Concerned about ending up in the newspaper due to the actions of their employees on Facebook, government agencies are increasingly dealing with the problem by requiring access to job applicants' social media accounts -- even though that may violate the people's First Amendment rights or their accounts' terms of service. In response, several states are considering legislation banning the practice.
This sort of thing isn't new -- as far back as 2009, the city of Bozeman, Mon., was assailed for its practice of asking applicants for their Facebook passwords -- but it's coming up again due to recent pieces in publications such as MSNBC and in the Atlantic where governmental organizations are continuing to ask for passwords from applicants or, if not passwords, at least access to employees' and applicants' social media accounts so they can be monitored.
"In Maryland, job seekers applying to the state's Department of Corrections have been asked during interviews to log into their accounts and let an interviewer watch while the potential employee clicks through wall posts, friends, photos and anything else that might be found behind the privacy wall," writes Bob Sullivan. " The blog Tecca.com last year showed what it said was an image of an application for a clerical job with a North Carolina police department that included the following question: "Do you have any web page accounts such as Facebook, Myspace, etc.? If so, list your username and password.""
Maryland Department of Corrections officials said their action was due to not wanting to hire known gang members to work in the department. Bozeman city attorney Greg Sullivan said at the time that the city's action was required to ensure employees will protect the public trust. And teachers, as well as the school district itself, in Palm Beach, Fla., were embarrassed in 2008 when a local newspaper searched for teachers' Facebook pages and printed what it found about their interests in drinking and sex.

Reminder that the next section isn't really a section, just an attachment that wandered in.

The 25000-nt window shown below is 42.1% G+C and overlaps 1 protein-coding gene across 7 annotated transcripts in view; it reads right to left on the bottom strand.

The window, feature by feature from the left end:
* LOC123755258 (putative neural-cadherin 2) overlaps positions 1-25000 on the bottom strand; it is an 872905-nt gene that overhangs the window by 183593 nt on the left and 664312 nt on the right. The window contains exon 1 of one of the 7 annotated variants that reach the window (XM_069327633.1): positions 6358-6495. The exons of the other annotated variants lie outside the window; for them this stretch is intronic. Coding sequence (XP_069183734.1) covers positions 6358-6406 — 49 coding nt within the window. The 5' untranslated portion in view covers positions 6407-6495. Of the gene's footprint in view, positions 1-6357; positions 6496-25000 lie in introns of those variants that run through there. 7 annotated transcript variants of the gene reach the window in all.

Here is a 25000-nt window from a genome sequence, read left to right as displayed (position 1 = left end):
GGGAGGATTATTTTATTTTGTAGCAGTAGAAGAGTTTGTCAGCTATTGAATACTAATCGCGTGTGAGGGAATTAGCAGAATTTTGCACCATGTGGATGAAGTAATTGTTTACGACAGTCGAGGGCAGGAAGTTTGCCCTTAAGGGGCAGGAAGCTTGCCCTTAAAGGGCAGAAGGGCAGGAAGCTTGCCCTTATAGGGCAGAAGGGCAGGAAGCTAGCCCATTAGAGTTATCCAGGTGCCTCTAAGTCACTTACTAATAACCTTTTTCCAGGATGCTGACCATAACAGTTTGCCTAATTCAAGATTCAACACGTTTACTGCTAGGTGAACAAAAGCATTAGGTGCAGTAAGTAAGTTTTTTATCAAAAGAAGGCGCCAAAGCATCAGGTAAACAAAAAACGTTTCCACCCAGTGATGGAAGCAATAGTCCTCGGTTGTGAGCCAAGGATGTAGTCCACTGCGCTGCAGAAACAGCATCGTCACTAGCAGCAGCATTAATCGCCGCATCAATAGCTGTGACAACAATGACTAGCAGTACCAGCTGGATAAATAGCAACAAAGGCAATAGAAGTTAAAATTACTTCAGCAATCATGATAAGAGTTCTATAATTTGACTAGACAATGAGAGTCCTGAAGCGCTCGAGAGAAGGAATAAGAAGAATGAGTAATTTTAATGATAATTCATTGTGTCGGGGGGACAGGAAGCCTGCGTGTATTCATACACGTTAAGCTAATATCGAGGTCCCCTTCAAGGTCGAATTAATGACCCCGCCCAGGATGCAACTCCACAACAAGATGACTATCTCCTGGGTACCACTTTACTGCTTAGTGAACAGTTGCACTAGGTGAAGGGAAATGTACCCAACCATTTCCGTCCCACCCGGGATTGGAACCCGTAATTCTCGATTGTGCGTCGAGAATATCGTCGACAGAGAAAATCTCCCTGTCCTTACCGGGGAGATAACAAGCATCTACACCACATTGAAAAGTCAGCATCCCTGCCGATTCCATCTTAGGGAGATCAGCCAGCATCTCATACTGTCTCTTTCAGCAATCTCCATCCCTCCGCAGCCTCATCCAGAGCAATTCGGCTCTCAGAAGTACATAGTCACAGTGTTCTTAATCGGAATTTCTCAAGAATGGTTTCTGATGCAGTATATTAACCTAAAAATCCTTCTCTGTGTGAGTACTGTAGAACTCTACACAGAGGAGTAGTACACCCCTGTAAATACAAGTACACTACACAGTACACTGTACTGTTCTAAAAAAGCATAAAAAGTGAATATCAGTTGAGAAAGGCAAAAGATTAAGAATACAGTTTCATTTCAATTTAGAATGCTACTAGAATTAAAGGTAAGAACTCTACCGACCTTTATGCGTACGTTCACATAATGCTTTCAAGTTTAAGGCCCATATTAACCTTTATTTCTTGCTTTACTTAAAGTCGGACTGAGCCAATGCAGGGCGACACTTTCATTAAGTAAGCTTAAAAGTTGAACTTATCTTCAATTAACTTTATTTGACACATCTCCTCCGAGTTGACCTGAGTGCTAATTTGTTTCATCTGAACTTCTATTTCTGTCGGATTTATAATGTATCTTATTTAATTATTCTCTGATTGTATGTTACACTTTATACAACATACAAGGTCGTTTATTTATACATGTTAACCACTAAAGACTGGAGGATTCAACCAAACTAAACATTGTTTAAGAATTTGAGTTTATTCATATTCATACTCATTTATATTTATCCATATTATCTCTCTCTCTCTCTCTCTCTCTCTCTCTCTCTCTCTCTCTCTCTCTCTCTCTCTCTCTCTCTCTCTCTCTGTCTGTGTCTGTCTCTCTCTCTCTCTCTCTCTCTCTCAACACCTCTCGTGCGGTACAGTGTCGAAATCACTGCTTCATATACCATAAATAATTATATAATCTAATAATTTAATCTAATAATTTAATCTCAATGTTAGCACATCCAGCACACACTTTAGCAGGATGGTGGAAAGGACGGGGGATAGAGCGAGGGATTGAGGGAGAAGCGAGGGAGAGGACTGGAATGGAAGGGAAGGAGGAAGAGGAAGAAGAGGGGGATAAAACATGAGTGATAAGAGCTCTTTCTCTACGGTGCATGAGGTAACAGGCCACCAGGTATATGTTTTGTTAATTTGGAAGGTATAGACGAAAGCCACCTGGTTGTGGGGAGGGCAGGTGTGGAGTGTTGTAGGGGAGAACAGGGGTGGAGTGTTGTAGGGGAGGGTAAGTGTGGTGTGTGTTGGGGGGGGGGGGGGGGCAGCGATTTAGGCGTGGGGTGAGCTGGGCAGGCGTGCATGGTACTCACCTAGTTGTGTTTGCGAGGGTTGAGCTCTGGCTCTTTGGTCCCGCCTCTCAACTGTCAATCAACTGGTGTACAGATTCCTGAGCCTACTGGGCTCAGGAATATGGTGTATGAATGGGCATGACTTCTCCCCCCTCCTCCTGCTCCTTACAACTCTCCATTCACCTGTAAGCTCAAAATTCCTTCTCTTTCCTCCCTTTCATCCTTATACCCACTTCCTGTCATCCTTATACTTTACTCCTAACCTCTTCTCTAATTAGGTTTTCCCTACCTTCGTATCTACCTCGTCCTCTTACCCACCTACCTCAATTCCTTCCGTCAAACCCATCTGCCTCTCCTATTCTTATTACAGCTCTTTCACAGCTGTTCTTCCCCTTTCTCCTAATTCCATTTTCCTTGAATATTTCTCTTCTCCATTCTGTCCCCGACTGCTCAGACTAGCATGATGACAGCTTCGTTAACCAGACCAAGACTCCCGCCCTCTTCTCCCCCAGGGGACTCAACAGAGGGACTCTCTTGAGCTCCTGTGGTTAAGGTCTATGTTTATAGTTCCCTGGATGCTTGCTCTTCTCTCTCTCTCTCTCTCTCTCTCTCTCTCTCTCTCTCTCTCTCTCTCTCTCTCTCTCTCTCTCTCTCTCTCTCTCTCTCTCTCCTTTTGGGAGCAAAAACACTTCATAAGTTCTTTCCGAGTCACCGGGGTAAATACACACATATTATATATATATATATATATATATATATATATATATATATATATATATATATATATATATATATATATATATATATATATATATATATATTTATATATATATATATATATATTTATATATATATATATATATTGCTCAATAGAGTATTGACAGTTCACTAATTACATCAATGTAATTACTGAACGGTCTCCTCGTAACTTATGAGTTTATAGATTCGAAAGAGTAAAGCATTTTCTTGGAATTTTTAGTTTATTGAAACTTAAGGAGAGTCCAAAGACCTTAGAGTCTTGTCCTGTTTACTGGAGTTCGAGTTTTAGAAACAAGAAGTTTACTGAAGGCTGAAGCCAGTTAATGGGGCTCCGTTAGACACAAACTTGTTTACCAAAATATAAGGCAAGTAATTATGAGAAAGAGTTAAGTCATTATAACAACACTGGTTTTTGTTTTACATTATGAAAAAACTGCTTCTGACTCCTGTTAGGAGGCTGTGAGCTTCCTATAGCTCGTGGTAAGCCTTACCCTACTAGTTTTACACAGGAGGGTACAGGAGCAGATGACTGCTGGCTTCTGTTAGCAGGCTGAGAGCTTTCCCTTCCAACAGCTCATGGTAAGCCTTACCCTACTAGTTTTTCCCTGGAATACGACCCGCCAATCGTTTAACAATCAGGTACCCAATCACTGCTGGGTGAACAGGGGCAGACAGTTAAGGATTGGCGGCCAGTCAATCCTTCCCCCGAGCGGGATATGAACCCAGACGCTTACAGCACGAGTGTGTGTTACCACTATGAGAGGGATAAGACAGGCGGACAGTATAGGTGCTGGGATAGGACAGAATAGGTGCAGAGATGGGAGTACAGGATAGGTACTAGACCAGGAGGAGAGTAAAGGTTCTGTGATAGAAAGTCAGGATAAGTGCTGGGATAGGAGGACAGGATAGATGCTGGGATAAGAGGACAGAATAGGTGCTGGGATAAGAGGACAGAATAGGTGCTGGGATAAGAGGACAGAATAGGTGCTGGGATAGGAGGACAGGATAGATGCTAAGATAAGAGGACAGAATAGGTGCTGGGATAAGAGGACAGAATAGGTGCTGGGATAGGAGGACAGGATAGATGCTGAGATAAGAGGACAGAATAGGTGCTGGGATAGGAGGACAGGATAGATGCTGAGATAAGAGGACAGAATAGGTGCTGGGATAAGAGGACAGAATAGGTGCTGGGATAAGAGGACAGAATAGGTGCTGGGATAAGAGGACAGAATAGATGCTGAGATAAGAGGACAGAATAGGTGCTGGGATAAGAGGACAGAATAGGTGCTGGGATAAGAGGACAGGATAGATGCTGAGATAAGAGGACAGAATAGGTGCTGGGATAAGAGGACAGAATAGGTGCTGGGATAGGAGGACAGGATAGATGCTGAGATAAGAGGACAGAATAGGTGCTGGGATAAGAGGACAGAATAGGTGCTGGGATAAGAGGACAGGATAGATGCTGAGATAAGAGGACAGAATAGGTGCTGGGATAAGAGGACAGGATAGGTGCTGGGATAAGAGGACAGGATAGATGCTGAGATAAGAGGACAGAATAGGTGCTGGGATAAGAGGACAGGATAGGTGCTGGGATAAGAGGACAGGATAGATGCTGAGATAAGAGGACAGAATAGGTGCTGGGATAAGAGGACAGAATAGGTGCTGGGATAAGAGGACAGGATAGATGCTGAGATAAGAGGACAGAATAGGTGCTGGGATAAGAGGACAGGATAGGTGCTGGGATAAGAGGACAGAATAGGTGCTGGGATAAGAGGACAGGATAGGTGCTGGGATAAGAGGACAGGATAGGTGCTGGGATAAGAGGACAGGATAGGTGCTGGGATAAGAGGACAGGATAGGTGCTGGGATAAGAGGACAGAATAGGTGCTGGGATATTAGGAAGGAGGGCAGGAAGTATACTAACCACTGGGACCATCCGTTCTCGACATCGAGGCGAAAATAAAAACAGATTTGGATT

Consequently, in addition to employers doing research directly, some organizations are setting up businesses in what they call "social screening," which gives employers the ability to find out if there's anything worrisome on an applicant's Facebook page without raising the possibility that applicants could make a claim that they were turned down due to "protected class" information such as age, sex, religion, or orientation.
Now, the American Civil Liberties Association is getting involved, calling such searches -- even if just by requiring access to a page -- an infringement of people's First Amendment rights. Moreover, some social networking sites consider passing on passwords to be a violation of their terms of service, which some judges have ruled is a criminal act -- a woman who created a fake MySpace account to harass her daughter's classmate, who ended up committing suicide, was eventually charged with fraud for violating MySpace's terms of service.
(Ironically, in another situation, teachers are being *forbidden* from being "Facebook friends" with students, out of concern for inappropriate relationships.)
The ACLU reports that the Maryland Department of Corrections has since suspended its policy for at least 45 days while it examines the situation. And according to MSNBC's Sullivan, Maryland and Illinois are both considering laws forbidding the practice, while quoting Washington, D.C. attorney Bradley Shear on his wish to see a federal law forbidding the practice.
Meanwhile, experts in the field are also providing advice to both employers and applicants on how the employers' fears can be assuaged while protecting the privacy of applicants.